probability of a given reaction to be chosen is proportional
to the number of substrate molecules.
to
Update: Increase the time step by the randomly generated
Increase
time in Step 1. Update the molecule count based on the
reaction that occurred.
reaction
Iterate: Go back to Step 1 unless the number of reactants is
Go
zero or the simulation time has been exceeded.
zero SSA
s Advantages
x Low memory requirement
x Computation is not O(exp(N)) s Disadvantages
x Convergence is slow
x Little insight References
s s s s s Daniel T. Gillespie (1977). "Exact Stochastic Simulation of Coupled
Daniel
Chemical Reactions". The Journal of Physical Chemistry 81 (25):
The
81
23402361. doi:10.1021/j100540a008.
doi
Daniel T. Gillespie (2007). “Stochastic Simulation of Chemical
Daniel
Kinetics". Annu. Rev. Phys. Chem. 2007.58:3555.
10.1146/annurev.physchem.58.032806.104637
10.1146/annurev.physchem.58.032806.104637
D.Wilkinson (2009), “Stochastic modelling for quantitative description
D.Wilkinson
of heterogeneous biological systems.” Nature Reviews Genet. Feb
2009; 10(2):12233.
Slides adapted from:
Slides
http://www.cds.caltech.edu/~murray/wiki/images/d/d9/Khammash_masterhttp://www.cds.caltech.edu/~murray/wiki/images/d/d9/Khammash_masterGillespie: http://en.wikipedia.org/wiki/Gillespie_algorithm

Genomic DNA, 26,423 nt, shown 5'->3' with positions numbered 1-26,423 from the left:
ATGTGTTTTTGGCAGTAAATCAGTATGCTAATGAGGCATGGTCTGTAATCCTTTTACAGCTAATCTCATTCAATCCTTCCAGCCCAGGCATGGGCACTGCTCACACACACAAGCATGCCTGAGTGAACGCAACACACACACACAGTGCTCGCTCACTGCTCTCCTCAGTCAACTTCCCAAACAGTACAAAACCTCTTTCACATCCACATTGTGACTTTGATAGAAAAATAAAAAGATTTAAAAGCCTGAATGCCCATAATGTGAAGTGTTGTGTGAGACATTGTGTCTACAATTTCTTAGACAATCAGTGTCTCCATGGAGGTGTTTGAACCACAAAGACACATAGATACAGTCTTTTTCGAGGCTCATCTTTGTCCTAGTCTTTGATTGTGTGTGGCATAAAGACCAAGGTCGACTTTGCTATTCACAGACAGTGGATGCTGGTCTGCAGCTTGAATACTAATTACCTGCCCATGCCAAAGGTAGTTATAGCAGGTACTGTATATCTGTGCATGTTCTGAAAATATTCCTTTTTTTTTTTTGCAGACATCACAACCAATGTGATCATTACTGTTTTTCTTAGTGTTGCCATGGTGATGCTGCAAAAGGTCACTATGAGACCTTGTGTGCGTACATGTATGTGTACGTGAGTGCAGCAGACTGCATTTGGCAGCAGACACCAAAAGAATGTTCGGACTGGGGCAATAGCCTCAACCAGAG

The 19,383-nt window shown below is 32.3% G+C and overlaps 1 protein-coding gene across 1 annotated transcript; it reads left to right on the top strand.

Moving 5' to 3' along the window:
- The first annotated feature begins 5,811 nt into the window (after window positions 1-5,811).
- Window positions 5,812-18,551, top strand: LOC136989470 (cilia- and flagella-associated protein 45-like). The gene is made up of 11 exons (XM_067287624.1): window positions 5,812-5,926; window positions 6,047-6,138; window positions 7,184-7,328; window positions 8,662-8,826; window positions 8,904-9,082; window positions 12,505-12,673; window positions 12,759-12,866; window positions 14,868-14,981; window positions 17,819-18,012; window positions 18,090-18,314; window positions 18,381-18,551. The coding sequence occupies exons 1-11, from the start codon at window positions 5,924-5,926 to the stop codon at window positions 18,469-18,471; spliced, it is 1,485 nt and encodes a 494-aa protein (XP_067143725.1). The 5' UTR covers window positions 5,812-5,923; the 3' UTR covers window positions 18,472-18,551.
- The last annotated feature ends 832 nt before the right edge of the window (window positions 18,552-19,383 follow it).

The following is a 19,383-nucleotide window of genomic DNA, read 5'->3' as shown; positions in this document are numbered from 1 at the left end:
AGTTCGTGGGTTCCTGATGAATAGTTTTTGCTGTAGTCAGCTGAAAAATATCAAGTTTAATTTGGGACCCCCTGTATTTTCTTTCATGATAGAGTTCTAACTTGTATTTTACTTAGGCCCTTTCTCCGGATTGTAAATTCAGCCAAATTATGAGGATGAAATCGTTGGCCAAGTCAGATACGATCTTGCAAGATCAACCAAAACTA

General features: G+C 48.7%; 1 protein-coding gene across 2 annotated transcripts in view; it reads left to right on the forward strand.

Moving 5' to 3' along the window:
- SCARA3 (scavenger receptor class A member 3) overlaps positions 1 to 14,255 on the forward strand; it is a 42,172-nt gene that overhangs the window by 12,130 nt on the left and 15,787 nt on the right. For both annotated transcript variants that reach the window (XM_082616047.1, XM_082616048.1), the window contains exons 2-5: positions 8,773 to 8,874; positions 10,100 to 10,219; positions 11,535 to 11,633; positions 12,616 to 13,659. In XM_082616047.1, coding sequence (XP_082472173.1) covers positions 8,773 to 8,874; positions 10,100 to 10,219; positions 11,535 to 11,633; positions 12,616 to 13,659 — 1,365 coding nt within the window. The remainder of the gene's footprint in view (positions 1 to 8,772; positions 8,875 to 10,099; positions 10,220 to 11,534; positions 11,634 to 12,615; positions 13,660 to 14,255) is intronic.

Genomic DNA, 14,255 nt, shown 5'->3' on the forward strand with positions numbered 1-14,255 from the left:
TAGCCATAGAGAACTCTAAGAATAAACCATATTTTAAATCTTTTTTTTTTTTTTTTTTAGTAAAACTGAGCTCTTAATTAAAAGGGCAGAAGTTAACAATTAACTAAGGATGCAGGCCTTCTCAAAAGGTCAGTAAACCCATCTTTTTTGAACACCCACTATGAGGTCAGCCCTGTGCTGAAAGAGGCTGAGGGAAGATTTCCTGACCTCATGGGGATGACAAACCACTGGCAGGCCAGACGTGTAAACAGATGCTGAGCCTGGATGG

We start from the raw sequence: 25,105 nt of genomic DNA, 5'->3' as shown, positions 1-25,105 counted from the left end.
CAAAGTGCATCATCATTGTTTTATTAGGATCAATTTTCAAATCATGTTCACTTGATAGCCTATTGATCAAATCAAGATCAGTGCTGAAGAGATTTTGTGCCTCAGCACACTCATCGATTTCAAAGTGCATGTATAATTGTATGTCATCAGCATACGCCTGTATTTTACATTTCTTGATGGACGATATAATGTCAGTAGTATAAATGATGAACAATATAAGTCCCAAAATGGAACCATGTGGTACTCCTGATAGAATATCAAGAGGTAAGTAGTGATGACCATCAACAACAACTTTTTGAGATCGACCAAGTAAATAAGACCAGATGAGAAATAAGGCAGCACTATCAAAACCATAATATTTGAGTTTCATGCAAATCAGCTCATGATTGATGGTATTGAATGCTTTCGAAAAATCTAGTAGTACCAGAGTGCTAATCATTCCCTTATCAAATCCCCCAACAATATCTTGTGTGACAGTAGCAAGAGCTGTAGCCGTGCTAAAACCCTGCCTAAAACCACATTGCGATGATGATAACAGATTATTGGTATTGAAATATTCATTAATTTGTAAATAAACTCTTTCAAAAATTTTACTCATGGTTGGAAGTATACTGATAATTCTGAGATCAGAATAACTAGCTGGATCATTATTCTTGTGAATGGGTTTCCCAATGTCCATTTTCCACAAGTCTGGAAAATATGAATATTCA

Gillespie: http://en.wikipedia.org/wiki/ Neuronal Modeling: The Hodgkin
Huxley Equations Basic neurophysiology
s An imbalance of charge across a membrane
An
is called a membrane potential
membrane
s The major contribution to membrane
The
potential in animal cells comes from
imbalances in small ions (e.g., Na, K)
imbalances
s The maintenance of this imbalance is an
The
active process carried out by ion pumps
active Basic neurophysiology
s Ion pumps require energy (ATP) to carry
Ion
ions across a membrane up a concentration
up
gradient (they generate a potential)
potential)
s Ion channels allow ions to flow across a
Ion
membrane down a concentration gradient
down
(they dissipate a potential)
dissipate Basic neurophysiology
s Example electrochemical gradients (left)
s Example ion channel (right)
Johnston & Wu, Foundations of Cellular
Johnston
Neurophysiology, 5th ed.
Neurophysiology Basic neurophysiology
s The cytoplasm of most cells (including
The
neurons) has an excess of negative ions over
positive ions (due to active pumping of
sodium ions out of the cell)
sodium
s By convention this is referred to as a